from NBC News: Warren's plan to wipe out student debt (and how she'd pay for it). another one of warren's seminal policies is wiping out student debt, which NBC News helpfully has a piece on (and of course, how she intends to pay for it since the question is literally inescapable). to save you some trouble: she pays for it with her wealth tax.
from Buzzfeed News: Pete Buttigieg’s Presidential Run Has Many LGBT Democrats Eager For Their Obama Moment. buzzfeed has a piece on the significance of pete buttigieg to LGBT americans and how he's been able to leverage that to tap into a donor network that's usually pretty splintered. it's unclear to me that he's going to be able to parlay that untapped base into success, though, and more recent polling seems to have buttigieg sorta stalling out around 10% with the logjam of other sorta-kinda-frontrunner candidates.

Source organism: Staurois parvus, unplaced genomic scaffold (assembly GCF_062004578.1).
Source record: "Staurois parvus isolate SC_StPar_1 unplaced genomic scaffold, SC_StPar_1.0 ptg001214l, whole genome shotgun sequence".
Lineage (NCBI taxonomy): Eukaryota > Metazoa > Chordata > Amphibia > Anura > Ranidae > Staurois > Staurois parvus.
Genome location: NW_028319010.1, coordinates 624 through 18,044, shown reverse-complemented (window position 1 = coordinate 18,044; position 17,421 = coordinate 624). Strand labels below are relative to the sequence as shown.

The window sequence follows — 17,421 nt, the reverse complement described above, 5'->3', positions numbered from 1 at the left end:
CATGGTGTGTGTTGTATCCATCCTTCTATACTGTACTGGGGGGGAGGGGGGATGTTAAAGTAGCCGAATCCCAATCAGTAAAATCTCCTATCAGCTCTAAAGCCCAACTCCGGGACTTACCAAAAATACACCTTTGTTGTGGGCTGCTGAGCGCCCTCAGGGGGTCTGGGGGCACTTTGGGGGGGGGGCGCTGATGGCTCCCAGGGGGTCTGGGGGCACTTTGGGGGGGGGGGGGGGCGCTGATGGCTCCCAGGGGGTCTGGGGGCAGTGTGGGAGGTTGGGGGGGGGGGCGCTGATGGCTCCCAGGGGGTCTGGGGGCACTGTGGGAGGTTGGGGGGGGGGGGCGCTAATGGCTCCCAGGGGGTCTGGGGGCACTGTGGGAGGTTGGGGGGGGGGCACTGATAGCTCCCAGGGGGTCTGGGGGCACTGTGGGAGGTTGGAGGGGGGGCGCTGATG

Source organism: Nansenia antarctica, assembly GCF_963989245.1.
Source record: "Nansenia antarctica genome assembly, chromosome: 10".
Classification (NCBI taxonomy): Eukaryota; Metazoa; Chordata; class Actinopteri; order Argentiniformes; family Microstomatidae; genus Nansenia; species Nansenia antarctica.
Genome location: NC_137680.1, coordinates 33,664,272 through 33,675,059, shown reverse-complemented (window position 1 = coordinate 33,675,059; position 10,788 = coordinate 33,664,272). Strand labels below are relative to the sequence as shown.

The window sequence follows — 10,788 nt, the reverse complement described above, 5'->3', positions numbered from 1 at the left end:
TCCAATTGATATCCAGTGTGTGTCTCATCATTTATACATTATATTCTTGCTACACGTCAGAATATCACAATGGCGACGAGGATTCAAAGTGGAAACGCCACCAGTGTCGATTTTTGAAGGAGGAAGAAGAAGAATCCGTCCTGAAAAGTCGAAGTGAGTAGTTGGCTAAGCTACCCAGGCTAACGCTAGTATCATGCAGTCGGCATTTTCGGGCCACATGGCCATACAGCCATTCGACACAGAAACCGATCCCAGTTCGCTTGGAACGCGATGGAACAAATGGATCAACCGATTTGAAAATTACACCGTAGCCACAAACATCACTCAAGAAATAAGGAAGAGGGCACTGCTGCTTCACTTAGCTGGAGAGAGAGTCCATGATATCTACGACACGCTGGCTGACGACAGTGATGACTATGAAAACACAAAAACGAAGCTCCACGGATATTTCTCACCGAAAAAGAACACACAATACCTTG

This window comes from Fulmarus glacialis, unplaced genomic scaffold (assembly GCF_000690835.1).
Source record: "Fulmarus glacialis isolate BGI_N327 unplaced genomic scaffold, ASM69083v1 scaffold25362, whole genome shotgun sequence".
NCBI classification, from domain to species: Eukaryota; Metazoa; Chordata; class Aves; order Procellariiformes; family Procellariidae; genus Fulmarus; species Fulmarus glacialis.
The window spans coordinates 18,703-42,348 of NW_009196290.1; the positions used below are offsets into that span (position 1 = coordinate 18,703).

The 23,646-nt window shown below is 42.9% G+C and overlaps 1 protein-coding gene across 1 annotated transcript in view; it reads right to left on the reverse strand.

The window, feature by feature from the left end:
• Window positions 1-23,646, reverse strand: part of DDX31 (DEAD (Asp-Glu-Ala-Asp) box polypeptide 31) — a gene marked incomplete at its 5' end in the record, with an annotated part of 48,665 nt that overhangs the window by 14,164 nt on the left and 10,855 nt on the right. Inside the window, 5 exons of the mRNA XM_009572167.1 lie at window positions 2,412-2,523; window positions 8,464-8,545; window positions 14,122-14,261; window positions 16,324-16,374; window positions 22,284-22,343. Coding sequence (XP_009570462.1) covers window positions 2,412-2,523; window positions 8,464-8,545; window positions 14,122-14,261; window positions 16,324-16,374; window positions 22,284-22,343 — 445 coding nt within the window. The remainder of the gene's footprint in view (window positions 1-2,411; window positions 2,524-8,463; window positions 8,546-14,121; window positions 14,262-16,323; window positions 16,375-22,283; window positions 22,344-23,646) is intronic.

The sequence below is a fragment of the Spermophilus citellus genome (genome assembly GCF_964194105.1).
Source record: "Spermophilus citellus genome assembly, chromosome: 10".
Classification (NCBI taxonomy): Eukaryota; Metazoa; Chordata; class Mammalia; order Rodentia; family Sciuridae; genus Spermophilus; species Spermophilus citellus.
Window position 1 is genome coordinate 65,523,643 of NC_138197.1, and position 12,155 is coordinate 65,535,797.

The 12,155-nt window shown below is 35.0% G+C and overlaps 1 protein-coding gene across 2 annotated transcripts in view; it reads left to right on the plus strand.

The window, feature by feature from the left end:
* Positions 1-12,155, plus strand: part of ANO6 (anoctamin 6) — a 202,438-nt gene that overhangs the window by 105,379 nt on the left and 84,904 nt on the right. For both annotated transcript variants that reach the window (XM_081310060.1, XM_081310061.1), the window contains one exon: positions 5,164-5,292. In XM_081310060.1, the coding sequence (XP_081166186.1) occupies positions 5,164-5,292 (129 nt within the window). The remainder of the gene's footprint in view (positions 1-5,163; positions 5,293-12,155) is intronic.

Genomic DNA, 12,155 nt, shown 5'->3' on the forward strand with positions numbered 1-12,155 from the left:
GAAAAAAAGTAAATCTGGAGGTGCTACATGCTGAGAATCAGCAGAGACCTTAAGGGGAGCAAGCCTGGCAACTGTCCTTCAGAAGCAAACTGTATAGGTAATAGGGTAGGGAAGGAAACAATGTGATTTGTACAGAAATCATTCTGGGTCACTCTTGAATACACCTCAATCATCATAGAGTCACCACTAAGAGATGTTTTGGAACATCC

from CBS News: Pete Buttigieg on the presidency as a "moral office". this is mostly a personality piece on buttigieg and both his history in afghanistan and his electoral history, and how that has influenced his current candidacy and what he views as priorities. it's kinda straightforward and the title sorta speaks for itself, so there's not actually that much to be said for it.
- from Buzzfeed News: Kamala Harris Says She’ll Take Gun Control Into Her Own Hands As President If Congress Doesn't Act. kamala harris has decided that congress will do something about guns in a reasonable timeframe if she becomes president, or else she's just gonna take the nuclear option and just start dropping executive orders:
Harris said she would mandate universal background checks on anyone selling more than five guns a year, ending a loophole that allows private gun sellers to bypass background checks on 1 in 5 gun sales nationwide, bar people classified as fugitives from buying guns. She would also, her campaign said, close a loophole in federal law that allows perpetrators of domestic violence to keep their guns if they are not married to their partner.